Mr Bush, who had spent the morning being briefed on Iraq by the Pentagon before an imminent announcement on US troop levels, said that despite “substantial gains” since the US military surge began last year, much work was needed to “maintain the success we’ve had”.

The Bush Administration has a history of turning violence into “positives.”

During the 2006 war in Lebanon, for example, Secretary of State Condoleezza Rice declared the Israeli attack as “birth pangs.”

“What we’re seeing here, in a sense, is the growing — the birth pangs of a new Middle East and whatever we do we have to be certain that we’re pushing forward to the new Middle East not going back to the old one,” Rice said.

During his interview with the Times, Bush disparaged those who want US troops to come home, and reinforced his power, saying as he has before, “I’m commander in chief.”

He averred that decisions would not be made by those who “scream the loudest” in calling for troops to come home.

“I understand people here want us to leave, regardless of the situation,” he said, “but that will not happen so long as I’m Commander-In-Chief.”

implosion and civil war in baghdad, iraq as surge begins to wane

Iraq implodes as Shia fights Shia

Another tragedy as the Shia majority turn on each other

By Patrick Cockburn
Thursday, 27 March 2008

A new civil war is threatening to explode in Iraq as American-backed Iraqi government forces fight Shia militiamen for control of Basra and parts of Baghdad.

Heavy fighting engulfed Iraq’s two largest cities and spread to other towns yesterday as the Iraqi Prime Minister, Nouri al-Maliki, gave fighters of the Mehdi Army, led by the radical cleric Muqtada al-Sadr, 72 hours to surrender their weapons.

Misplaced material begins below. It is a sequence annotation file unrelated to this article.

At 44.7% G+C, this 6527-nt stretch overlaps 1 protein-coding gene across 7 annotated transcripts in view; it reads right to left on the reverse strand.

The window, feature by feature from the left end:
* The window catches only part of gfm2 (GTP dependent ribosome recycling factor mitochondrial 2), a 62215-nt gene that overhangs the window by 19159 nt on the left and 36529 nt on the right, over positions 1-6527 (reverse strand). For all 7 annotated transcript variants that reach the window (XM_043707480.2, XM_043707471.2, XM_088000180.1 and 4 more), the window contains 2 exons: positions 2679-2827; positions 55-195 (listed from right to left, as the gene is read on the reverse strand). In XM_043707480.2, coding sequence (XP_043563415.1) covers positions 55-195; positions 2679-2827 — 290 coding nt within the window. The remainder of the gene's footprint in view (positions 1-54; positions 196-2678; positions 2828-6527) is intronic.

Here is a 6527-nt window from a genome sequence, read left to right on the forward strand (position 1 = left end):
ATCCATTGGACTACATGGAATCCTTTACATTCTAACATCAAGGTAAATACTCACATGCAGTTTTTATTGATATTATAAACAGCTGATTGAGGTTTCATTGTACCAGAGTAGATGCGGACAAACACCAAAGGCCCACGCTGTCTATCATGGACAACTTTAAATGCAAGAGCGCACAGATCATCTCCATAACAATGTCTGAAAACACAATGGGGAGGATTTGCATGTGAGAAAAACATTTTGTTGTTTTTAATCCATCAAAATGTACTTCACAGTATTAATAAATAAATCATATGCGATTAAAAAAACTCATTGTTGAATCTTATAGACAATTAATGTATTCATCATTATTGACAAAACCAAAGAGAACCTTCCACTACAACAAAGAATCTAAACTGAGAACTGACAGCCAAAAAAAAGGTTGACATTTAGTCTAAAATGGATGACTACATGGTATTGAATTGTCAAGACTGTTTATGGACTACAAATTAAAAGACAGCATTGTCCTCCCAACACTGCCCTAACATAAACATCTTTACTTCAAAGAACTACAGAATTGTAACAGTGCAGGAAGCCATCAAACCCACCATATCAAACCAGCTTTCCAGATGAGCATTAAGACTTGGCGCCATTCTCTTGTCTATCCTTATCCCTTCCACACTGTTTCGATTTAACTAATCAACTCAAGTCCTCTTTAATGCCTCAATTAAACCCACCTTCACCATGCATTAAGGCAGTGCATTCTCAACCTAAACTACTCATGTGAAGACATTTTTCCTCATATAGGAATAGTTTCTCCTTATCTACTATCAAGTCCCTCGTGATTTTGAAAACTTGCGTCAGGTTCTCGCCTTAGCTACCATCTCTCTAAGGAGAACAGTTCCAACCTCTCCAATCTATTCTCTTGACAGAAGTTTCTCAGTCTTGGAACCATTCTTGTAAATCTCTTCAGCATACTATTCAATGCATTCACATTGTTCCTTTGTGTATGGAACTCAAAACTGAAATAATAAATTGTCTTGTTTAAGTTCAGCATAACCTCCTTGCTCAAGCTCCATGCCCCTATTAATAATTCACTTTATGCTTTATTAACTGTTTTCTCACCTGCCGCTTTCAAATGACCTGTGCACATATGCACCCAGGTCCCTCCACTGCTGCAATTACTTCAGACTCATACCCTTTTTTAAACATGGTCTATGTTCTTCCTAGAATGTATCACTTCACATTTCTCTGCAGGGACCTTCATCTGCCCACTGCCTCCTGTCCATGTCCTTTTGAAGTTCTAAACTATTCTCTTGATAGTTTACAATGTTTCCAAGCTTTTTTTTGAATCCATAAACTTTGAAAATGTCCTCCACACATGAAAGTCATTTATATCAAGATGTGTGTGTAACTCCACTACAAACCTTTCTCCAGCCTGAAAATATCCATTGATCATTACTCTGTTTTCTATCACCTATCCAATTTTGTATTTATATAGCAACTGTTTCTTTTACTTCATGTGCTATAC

The gun battles between soldiers and militiamen, who are all Shia Muslims, show that Iraq’s majority Shia community – which replaced Saddam Hussein’s Sunni regime – is splitting apart for the first time.

Mr Sadr’s followers believe the government is trying to eliminate them before elections in southern Iraq later this year, which they are expected to win.

Mortars and rockets launched from Mehdi Army-controlled districts of Baghdad struck the Green Zone, the seat of American power in Iraq, for the third day yesterday, seriously wounding three Americans. Two rockets hit the parking lot of the Iraqi cabinet. The mixed area of al-Mansur in west Baghdad, where shops had begun to reopen in recent months, was deserted yesterday as Mehdi Army fighters were rumoured among local people to be moving in from the nearby Shia stronghold of Washash. “We expect an attack by the Shia in spite of the Americans being spread over Sunni districts to defend them,” said a Sunni resident.

Forty people have been killed and at least 200 injured in Basra in the last two days of violence. In the town of Hilla, south of Baghdad, 11 people were killed and 18 injured yesterday by a US air strike called in support of Iraqi forces following street battles with Shia militia members in the city’s Thawra neighbourhood. In Baghdad, 14 have been killed and 140 wounded.